This is the point at which so many people misread the signs and give up, even though their experience is entirely normal and expected aspect of training your attention. It would be like assuming that fatigued chest muscles prove that you aren’t cut out for push-ups.
The road to physical strength is challenging because of the many discomforts along the way. The path to focus, self-awareness, and emotional regulation are riddled with distractions. It might not sound like it at first, but learning to relate to discomfort and confusion differently can be liberating. This is because general contentment becomes less dependent on comfort and certainty.
Just as the research psychologist Anders Ericsson writes in his new book Peak: Secrets from the New Science of Expertise:
“Deliberate practice takes place outside one’s comfort zone and requires a student to constantly try things that are just beyond his or her current abilities.”
This is why working with a coach can be so useful.
An experienced mindful awareness coach can help you clarify your expectations about mindfulness practice, identify effective strategies, navigate common obstacles, and avoid misinterpreting the evidence that indicates that you’re performing the exercises perfectly — even when it doesn’t feel like it at all.
Not a Replacement for Expert Care
Physical exercise increases strength, flexibility, and endurance to support the regular activities of daily life. Mindfulness practice develops attentional fitness to improve your ability to focus, relax, and observe thoughts and feelings more objectively.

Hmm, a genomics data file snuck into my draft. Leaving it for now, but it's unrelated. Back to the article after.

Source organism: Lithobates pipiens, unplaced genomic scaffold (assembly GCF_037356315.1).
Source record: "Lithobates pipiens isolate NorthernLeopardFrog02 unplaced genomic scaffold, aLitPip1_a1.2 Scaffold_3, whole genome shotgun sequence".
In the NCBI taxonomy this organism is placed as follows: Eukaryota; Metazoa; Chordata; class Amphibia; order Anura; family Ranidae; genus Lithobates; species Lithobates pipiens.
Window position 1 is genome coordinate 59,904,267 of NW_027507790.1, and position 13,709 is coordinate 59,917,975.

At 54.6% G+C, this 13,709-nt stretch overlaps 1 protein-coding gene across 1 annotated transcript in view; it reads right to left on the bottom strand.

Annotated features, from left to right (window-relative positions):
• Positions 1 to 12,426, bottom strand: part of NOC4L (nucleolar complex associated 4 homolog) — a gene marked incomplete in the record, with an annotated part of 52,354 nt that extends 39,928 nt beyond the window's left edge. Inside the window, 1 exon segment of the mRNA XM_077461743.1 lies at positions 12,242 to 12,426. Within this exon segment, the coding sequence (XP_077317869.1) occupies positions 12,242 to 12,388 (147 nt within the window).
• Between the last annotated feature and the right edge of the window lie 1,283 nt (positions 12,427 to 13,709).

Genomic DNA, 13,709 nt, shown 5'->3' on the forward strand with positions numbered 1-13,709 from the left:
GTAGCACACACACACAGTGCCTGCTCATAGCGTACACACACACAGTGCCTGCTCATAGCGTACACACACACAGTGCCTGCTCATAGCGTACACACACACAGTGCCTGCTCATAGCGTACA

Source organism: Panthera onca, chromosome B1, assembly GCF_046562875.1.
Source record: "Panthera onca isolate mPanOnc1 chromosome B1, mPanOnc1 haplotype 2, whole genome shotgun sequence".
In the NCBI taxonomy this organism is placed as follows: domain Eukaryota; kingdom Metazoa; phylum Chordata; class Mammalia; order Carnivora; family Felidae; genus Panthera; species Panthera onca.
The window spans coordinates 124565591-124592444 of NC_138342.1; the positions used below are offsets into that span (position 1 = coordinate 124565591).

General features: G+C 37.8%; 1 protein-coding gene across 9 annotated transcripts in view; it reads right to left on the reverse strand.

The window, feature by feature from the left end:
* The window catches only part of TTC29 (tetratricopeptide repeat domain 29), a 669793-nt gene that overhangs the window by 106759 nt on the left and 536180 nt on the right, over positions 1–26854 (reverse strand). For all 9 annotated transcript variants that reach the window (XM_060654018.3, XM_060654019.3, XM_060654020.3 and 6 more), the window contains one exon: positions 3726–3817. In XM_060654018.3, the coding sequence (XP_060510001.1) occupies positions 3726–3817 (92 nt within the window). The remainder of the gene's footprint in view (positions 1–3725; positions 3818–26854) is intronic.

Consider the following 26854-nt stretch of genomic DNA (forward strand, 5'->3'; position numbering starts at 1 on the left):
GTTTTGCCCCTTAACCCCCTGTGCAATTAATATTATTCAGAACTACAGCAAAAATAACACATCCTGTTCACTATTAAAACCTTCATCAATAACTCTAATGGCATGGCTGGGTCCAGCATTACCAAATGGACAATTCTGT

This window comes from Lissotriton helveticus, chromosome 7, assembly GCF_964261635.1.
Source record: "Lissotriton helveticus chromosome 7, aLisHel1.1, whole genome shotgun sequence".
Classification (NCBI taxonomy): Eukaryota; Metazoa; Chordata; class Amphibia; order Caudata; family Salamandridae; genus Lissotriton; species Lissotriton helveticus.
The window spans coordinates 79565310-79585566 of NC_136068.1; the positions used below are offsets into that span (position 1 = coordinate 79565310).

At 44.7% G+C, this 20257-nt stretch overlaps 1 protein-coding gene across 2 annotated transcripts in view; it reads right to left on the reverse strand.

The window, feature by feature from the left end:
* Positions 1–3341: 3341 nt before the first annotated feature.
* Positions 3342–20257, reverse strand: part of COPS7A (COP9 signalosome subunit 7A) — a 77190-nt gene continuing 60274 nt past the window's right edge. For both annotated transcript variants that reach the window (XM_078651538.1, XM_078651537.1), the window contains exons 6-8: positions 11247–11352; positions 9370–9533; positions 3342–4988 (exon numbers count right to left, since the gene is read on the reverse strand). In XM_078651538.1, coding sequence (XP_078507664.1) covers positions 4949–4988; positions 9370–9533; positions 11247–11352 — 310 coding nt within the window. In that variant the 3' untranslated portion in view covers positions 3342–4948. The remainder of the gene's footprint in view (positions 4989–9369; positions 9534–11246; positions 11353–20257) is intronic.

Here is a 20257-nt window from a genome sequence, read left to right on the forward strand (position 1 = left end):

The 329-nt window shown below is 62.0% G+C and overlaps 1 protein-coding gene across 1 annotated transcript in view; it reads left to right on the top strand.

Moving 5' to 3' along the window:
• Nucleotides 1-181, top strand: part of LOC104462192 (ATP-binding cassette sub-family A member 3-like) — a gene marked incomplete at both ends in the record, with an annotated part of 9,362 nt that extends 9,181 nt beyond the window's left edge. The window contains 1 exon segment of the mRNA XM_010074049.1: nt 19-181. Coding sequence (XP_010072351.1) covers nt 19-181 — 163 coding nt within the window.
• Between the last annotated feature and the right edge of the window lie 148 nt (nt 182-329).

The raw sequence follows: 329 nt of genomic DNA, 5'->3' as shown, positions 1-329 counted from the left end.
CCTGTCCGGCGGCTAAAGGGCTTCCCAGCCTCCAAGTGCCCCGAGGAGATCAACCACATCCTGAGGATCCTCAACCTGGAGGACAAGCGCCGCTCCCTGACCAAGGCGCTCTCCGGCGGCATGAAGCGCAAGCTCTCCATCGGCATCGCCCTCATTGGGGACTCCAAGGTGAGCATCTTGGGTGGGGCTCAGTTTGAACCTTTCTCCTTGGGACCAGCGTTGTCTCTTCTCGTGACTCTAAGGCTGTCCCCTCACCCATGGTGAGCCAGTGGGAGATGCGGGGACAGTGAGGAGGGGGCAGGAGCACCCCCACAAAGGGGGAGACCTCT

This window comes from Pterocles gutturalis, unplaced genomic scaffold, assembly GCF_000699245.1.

Just because you go to the gym regularly or get 10,000 steps every day doesn’t mean you never have to go to the doctor. Consistent mindfulness practice doesn’t replace the need for support groups, counseling, or other mental health interventions. It complements them by improving self-awareness and emotional regulation. Over time, it can help you get better at detecting the clues that indicate it’s time to reach out for additional assistance.
There are many different approaches to mindfulness practice. As with physical exercise, it’s always a good idea to check with the care providers you trust to make sure that what you’re considering adding to your routine will contribute to the work you are already doing together.
You’re Already Training Your Attention
How we habitually move and eat directly impacts our bodies in observable ways. Similarly, how we think and feel changes our brains in ways that neuroscientists are getting better at observing and measuring. Mindfulness practice takes advantage of neuroplasticity, the brain’s stunning capacity for repairing after trauma and adapting to new challenges.
It took a long time to hone your current default responses to emotional triggers. It takes time to cultivate new ones.
Besides, you’re already ready for training your attention.
- What is your current strategy for relating to thoughts and confusion?
- How do you relate to pleasant and unpleasant feelings?
- What do you do when you feel uncomfortable or confused?
Habitual responses to mundane challenges determine what your contentment depends on and the degree to which circumstances can erode it.
Mindfulness is certainly not a quick fix. It requires curiosity and commitment. But through consistent exercise based on your individual challenges and needs, mindfulness training can develop natural abilities that can gradually transform the way you experience your life.
You can get better at deciding where to put your attention, and for how long.
You can get better at observing your thoughts and feelings without taking them as personal.
And as your skills of attention increase, you can nudge down the habitual tendency to wait until circumstances are ideal in order to feel engaged, connected, and alive.
Written by: mindfulness awareness coach